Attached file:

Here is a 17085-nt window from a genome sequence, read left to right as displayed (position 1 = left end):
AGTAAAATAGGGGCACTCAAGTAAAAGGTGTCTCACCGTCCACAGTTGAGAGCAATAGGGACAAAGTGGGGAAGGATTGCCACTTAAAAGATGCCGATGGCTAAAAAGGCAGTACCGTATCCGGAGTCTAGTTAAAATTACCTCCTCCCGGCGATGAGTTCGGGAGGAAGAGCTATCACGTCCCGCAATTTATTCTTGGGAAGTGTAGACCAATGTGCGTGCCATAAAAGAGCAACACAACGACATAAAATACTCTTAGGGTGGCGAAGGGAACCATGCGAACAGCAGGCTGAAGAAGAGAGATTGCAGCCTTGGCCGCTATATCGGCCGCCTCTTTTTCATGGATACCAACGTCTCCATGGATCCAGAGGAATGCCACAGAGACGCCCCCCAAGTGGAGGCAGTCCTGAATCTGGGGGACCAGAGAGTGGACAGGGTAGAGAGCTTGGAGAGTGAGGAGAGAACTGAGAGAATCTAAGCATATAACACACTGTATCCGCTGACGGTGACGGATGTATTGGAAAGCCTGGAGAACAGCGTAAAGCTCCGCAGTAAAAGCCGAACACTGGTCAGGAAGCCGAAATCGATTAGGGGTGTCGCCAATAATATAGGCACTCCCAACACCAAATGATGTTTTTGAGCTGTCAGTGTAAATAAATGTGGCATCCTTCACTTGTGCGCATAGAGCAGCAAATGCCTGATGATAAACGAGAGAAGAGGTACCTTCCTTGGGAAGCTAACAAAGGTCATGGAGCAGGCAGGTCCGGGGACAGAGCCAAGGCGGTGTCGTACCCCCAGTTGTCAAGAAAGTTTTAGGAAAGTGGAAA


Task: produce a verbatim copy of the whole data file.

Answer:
Here is a 17085-nt window from a genome sequence, read left to right as displayed (position 1 = left end):
AGTAAAATAGGGGCACTCAAGTAAAAGGTGTCTCACCGTCCACAGTTGAGAGCAATAGGGACAAAGTGGGGAAGGATTGCCACTTAAAAGATGCCGATGGCTAAAAAGGCAGTACCGTATCCGGAGTCTAGTTAAAATTACCTCCTCCCGGCGATGAGTTCGGGAGGAAGAGCTATCACGTCCCGCAATTTATTCTTGGGAAGTGTAGACCAATGTGCGTGCCATAAAAGAGCAACACAACGACATAAAATACTCTTAGGGTGGCGAAGGGAACCATGCGAACAGCAGGCTGAAGAAGAGAGATTGCAGCCTTGGCCGCTATATCGGCCGCCTCTTTTTCATGGATACCAACGTCTCCATGGATCCAGAGGAATGCCACAGAGACGCCCCCCAAGTGGAGGCAGTCCTGAATCTGGGGGACCAGAGAGTGGACAGGGTAGAGAGCTTGGAGAGTGAGGAGAGAACTGAGAGAATCTAAGCATATAACACACTGTATCCGCTGACGGTGACGGATGTATTGGAAAGCCTGGAGAACAGCGTAAAGCTCCGCAGTAAAAGCCGAACACTGGTCAGGAAGCCGAAATCGATTAGGGGTGTCGCCAATAATATAGGCACTCCCAACACCAAATGATGTTTTTGAGCTGTCAGTGTAAATAAATGTGGCATCCTTCACTTGTGCGCATAGAGCAGCAAATGCCTGATGATAAACGAGAGAAGAGGTACCTTCCTTGGGAAGCTAACAAAGGTCATGGAGCAGGCAGGTCCGGGGACAGAGCCAAGGCGGTGTCGTACCCCCAGTTGTCAAGAAAGTTTTAGGAAAGTGGAAA